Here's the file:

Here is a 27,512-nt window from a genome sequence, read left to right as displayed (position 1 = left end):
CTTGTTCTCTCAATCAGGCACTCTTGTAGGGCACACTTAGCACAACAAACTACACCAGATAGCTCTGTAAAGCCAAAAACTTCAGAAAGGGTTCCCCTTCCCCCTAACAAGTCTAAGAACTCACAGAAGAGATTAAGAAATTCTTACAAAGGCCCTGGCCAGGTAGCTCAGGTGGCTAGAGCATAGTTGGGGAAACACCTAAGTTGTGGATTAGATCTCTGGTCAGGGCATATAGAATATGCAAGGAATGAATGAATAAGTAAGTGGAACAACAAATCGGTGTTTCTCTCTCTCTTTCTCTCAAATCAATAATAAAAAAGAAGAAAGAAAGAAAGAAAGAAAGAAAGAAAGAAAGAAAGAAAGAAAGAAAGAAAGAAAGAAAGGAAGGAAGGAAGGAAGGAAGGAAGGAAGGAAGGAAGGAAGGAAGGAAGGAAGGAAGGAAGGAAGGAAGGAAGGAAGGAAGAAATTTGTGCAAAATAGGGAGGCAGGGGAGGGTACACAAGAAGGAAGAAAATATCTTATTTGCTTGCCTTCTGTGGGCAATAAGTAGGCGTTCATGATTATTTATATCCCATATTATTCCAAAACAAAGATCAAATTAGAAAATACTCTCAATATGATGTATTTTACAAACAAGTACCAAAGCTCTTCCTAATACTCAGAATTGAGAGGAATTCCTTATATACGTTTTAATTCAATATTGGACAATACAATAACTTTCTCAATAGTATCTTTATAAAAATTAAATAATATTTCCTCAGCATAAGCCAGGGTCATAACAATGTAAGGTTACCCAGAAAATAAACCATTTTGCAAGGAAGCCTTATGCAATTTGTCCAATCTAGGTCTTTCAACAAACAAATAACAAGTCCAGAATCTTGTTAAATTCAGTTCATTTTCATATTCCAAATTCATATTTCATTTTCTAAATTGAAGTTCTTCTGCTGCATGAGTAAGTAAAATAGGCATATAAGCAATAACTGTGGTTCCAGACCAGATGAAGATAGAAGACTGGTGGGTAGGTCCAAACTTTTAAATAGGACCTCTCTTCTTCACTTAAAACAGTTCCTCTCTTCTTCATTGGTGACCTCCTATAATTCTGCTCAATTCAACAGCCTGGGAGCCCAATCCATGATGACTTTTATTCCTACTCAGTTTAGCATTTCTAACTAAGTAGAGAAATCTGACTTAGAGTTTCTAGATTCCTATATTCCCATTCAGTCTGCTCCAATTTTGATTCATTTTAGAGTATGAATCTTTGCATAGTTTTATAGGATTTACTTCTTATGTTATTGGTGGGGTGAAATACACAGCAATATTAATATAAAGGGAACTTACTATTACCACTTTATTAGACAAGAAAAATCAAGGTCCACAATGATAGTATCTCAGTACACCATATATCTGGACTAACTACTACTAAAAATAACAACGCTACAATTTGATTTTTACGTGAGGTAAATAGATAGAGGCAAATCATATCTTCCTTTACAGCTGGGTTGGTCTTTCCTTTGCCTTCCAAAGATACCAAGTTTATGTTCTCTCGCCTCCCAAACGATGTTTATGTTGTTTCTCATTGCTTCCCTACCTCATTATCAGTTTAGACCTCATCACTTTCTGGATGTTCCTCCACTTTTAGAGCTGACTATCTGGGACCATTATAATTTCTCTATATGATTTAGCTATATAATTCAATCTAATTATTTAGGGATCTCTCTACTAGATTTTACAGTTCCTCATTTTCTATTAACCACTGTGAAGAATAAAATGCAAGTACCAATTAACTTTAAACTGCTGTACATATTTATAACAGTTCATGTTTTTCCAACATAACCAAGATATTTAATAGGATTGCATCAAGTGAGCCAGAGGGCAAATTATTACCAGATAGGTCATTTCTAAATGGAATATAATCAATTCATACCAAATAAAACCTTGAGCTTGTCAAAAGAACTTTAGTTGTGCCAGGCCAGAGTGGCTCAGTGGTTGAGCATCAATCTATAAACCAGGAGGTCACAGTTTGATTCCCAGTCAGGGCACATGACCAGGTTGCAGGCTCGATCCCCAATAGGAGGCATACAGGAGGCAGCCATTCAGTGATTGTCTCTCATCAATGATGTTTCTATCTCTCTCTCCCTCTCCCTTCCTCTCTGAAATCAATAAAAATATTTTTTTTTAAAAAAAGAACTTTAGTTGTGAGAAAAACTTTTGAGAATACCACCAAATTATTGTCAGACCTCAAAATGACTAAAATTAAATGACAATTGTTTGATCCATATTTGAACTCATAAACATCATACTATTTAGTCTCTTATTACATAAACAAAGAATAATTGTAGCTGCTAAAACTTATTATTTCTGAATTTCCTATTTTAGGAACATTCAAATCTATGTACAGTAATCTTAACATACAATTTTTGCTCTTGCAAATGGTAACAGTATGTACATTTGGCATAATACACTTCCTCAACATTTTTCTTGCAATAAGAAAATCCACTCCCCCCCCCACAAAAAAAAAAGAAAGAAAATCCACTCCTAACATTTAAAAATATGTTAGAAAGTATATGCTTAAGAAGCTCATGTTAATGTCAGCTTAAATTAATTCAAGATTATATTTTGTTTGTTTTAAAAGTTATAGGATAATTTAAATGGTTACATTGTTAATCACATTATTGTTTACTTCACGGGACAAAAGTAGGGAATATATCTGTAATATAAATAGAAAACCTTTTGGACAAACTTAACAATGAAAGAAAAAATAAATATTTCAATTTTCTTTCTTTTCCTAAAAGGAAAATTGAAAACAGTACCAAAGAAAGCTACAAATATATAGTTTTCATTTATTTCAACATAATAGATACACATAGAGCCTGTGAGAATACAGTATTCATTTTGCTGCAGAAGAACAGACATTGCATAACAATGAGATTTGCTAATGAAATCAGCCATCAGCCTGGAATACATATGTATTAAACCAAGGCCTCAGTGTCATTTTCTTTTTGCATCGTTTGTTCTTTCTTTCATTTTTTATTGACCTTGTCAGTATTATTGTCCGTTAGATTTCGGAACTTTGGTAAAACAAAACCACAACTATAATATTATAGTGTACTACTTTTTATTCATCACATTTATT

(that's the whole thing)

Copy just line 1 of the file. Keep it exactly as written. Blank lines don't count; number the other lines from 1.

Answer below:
Here is a 27,512-nt window from a genome sequence, read left to right as displayed (position 1 = left end):